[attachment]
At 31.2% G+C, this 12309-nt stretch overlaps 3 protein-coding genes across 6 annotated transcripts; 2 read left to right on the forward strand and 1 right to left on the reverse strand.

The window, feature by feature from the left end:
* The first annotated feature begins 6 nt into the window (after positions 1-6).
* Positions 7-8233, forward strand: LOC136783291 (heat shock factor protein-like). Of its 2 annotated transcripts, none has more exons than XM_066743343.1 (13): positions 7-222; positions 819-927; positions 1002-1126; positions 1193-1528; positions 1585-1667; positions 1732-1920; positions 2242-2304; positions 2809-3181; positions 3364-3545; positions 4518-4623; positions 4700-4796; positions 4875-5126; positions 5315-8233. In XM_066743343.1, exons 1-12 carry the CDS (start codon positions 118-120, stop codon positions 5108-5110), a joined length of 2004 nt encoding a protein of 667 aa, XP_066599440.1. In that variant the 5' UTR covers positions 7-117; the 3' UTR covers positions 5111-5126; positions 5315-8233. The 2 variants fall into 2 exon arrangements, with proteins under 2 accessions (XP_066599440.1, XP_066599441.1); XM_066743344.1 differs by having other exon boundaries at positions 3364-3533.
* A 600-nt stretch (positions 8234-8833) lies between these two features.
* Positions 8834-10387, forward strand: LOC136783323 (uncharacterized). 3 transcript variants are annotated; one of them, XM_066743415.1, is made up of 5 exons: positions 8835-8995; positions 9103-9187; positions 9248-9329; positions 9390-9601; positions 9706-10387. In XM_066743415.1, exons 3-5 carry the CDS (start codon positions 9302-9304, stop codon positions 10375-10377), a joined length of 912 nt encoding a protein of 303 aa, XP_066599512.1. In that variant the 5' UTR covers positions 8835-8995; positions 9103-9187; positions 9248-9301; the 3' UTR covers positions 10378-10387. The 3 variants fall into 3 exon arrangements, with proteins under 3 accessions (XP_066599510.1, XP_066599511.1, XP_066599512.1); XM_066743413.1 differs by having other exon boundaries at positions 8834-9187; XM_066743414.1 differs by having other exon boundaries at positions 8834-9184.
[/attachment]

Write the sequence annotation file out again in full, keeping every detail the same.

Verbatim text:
At 31.2% G+C, this 12309-nt stretch overlaps 3 protein-coding genes across 6 annotated transcripts; 2 read left to right on the forward strand and 1 right to left on the reverse strand.

The window, feature by feature from the left end:
* The first annotated feature begins 6 nt into the window (after positions 1-6).
* Positions 7-8233, forward strand: LOC136783291 (heat shock factor protein-like). Of its 2 annotated transcripts, none has more exons than XM_066743343.1 (13): positions 7-222; positions 819-927; positions 1002-1126; positions 1193-1528; positions 1585-1667; positions 1732-1920; positions 2242-2304; positions 2809-3181; positions 3364-3545; positions 4518-4623; positions 4700-4796; positions 4875-5126; positions 5315-8233. In XM_066743343.1, exons 1-12 carry the CDS (start codon positions 118-120, stop codon positions 5108-5110), a joined length of 2004 nt encoding a protein of 667 aa, XP_066599440.1. In that variant the 5' UTR covers positions 7-117; the 3' UTR covers positions 5111-5126; positions 5315-8233. The 2 variants fall into 2 exon arrangements, with proteins under 2 accessions (XP_066599440.1, XP_066599441.1); XM_066743344.1 differs by having other exon boundaries at positions 3364-3533.
* A 600-nt stretch (positions 8234-8833) lies between these two features.
* Positions 8834-10387, forward strand: LOC136783323 (uncharacterized). 3 transcript variants are annotated; one of them, XM_066743415.1, is made up of 5 exons: positions 8835-8995; positions 9103-9187; positions 9248-9329; positions 9390-9601; positions 9706-10387. In XM_066743415.1, exons 3-5 carry the CDS (start codon positions 9302-9304, stop codon positions 10375-10377), a joined length of 912 nt encoding a protein of 303 aa, XP_066599512.1. In that variant the 5' UTR covers positions 8835-8995; positions 9103-9187; positions 9248-9301; the 3' UTR covers positions 10378-10387. The 3 variants fall into 3 exon arrangements, with proteins under 3 accessions (XP_066599510.1, XP_066599511.1, XP_066599512.1); XM_066743413.1 differs by having other exon boundaries at positions 8834-9187; XM_066743414.1 differs by having other exon boundaries at positions 8834-9184.